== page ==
An Example of an Interest Rate Swap
Here’s what’s in it for B:                              ½ % of $10,000,000 =
                                     Swap           $50,000 that’s quite a cost
                                      Bank              savings per year for 5
They can borrow externally at                       10 ½%                years.
LIBOR + ½ % and have a net                   LIBOR – ¼%
borrowing position of                                       Company      LIBOR
                                                                         + ½%
10½ + (LIBOR + ½ ) - (LIBOR - ¼ ) = 11.25%                     B
which is ½% better than they can borrow floating.
                                    COMPANY     B   BANK A
                    Fixed rate         11.75%        10%
                    Floating rate   LIBOR + .5%     LIBOR
     An Example of an Interest Rate Swap
The swap bank makes               Swap              ¼% of $10 million =
money too.                                          $25,000 per year for
                                   Bank                         5 years.
                   10 3/8%                          10 ½%

                      LIBOR – 1/8%        LIBOR – ¼%
          Bank                                              Company
                       LIBOR – 1/8 – [LIBOR – ¼ ]= 1/8
           A                        10 ½ - 10 3/8 = 1/8       B
                                                     ¼
                                 COMPANY     B     BANK A
                 Fixed rate         11.75%           10%
                 Floating rate   LIBOR + .5%        LIBOR
An Example of an Interest Rate Swap
             The swap bank makes ¼%

                           Swap
                           Bank
            10 3/8%                      10 ½%

               LIBOR – 1/8%       LIBOR – ¼%
   Bank                                          Company
      A                                            B
 A saves ½%                                     B saves ½%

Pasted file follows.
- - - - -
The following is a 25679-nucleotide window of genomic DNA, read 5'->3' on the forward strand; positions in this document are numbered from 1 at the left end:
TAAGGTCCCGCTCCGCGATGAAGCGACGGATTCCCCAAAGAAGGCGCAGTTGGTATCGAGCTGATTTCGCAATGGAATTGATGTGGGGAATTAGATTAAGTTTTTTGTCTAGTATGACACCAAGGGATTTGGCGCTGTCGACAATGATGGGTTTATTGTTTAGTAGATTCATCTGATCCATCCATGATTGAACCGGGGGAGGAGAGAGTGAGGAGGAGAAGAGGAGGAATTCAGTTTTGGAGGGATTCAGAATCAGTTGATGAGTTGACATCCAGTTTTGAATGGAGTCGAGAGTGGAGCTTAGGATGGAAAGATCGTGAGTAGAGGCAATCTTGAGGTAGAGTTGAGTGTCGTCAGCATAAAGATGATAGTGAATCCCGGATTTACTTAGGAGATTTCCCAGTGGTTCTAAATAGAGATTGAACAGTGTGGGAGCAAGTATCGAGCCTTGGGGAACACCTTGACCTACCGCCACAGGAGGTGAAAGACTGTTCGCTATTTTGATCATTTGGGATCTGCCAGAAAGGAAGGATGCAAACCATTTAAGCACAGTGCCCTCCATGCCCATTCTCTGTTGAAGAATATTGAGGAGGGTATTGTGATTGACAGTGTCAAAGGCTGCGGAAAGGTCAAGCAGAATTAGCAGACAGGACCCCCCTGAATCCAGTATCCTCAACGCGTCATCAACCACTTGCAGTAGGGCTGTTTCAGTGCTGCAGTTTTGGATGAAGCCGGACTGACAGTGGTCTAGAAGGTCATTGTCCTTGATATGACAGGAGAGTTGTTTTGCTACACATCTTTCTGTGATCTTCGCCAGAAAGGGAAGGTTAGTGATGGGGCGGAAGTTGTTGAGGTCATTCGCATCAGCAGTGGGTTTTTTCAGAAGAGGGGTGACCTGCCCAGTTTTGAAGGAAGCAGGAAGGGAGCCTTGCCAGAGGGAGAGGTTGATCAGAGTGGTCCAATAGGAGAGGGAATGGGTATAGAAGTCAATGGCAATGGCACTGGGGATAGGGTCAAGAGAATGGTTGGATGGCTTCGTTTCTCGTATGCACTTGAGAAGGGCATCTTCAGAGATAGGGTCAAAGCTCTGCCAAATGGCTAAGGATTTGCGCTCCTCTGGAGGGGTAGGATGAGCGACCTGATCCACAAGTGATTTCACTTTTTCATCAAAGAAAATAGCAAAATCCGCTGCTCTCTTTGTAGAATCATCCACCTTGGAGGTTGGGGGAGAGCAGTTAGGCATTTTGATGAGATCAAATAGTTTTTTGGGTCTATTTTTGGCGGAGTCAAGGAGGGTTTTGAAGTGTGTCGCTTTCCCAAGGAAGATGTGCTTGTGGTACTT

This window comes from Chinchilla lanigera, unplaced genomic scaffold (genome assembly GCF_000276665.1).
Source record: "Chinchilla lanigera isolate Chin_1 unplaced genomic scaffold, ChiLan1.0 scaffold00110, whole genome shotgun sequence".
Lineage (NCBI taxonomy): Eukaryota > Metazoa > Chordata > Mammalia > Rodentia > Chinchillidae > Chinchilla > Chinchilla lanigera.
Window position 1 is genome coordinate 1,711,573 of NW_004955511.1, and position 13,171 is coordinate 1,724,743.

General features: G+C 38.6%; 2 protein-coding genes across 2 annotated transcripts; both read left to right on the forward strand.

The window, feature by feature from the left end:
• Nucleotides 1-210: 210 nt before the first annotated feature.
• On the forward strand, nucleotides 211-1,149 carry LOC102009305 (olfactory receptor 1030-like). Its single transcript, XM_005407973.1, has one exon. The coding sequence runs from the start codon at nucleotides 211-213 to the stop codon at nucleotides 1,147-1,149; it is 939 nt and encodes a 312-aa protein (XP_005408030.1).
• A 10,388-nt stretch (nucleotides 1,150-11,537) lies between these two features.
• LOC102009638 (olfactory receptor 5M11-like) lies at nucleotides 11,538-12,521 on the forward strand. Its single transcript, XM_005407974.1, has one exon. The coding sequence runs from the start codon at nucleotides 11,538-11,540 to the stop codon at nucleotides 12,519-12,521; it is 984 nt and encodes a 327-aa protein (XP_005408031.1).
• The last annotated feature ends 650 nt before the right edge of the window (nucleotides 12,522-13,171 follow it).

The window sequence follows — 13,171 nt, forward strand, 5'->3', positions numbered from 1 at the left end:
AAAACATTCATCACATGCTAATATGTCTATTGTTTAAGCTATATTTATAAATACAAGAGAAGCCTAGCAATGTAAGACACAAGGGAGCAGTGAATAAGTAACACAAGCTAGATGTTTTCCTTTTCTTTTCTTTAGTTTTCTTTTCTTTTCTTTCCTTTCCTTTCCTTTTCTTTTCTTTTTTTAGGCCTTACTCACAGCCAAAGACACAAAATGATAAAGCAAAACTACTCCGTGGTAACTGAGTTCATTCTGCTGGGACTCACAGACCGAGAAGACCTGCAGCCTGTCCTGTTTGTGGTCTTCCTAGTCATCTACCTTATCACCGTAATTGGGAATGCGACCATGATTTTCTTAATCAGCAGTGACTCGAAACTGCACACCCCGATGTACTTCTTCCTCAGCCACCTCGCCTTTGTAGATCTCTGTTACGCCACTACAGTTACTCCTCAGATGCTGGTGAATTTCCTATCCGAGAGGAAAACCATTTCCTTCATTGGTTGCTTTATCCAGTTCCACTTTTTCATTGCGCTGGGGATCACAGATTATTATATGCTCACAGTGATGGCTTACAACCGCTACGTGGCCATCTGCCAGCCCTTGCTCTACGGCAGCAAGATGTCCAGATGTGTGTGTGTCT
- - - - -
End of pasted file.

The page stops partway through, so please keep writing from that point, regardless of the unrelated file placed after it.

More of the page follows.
COMPANY    B   BANK A
          Fixed rate        11.75%        10%
          Floating rate   LIBOR + .5%    LIBOR
     An Example of a Currency Swap
Suppose a U.S. MNC wants to finance a £10,000,000
expansion of a British plant.
They could borrow dollars in the U.S. where they are well
known and exchange for dollars for pounds.
– This will give them exchange rate risk: financing a sterling
  project with dollars.
They could borrow pounds in the international bond
market, but pay a premium since they are not as well
known abroad.
    An Example of a Currency Swap

If they can find a British MNC with a mirror-image
financing need they may both benefit from a swap.
If the spot exchange rate is S0($/£) = $1.60/£, the
U.S. firm needs to find a British firm wanting to
finance dollar borrowing in the amount of
$16,000,000.
       An Example of a Currency Swap

Consider two firms A and B: firm A is a U.S.–based
  multinational and firm B is a U.K.–based
  multinational.
Both firms wish to finance a project in each other’s
  country of the same size. Their borrowing
  opportunities are given$in the table below.
                                   £
      Company A        8.0%    11.6%
      Company B       10.0% 12.0%
  An Example of a Currency Swap
                         Swap
                         Bank
               $8%                    $9.4%
                £11%                  £12%
$8%   Firm                                    Firm   £12%
       A                                       B

                          $       £
             Company A   8.0%   11.6%
             Company B   10.0% 12.0%
           An Example of a Currency Swap
A’s net position is to borrow     Swap
at £11%
                                  Bank
                        $8%                     $9.4%
                         £11%                   £12%
       $8%     Firm                                     Firm   £12%
                A                                        B
                       A saves £.6%
                                      $     £
                      Company A   8.0%    11.6%
                      Company B   10.0% 12.0%
           An Example of a Currency Swap
B’s net position is to            Swap
borrow at $9.4%
                                  Bank
                         $8%                   $9.4%
                          £11%                 £12%
      $8%      Firm                                    Firm   £12%
                A                                       B

                                   $       £      B saves $.6%
                      Company A   8.0%   11.6%
                      Company B   10.0% 12.0%
        An Example of a Currency Swap
                                            1.4% of $16 million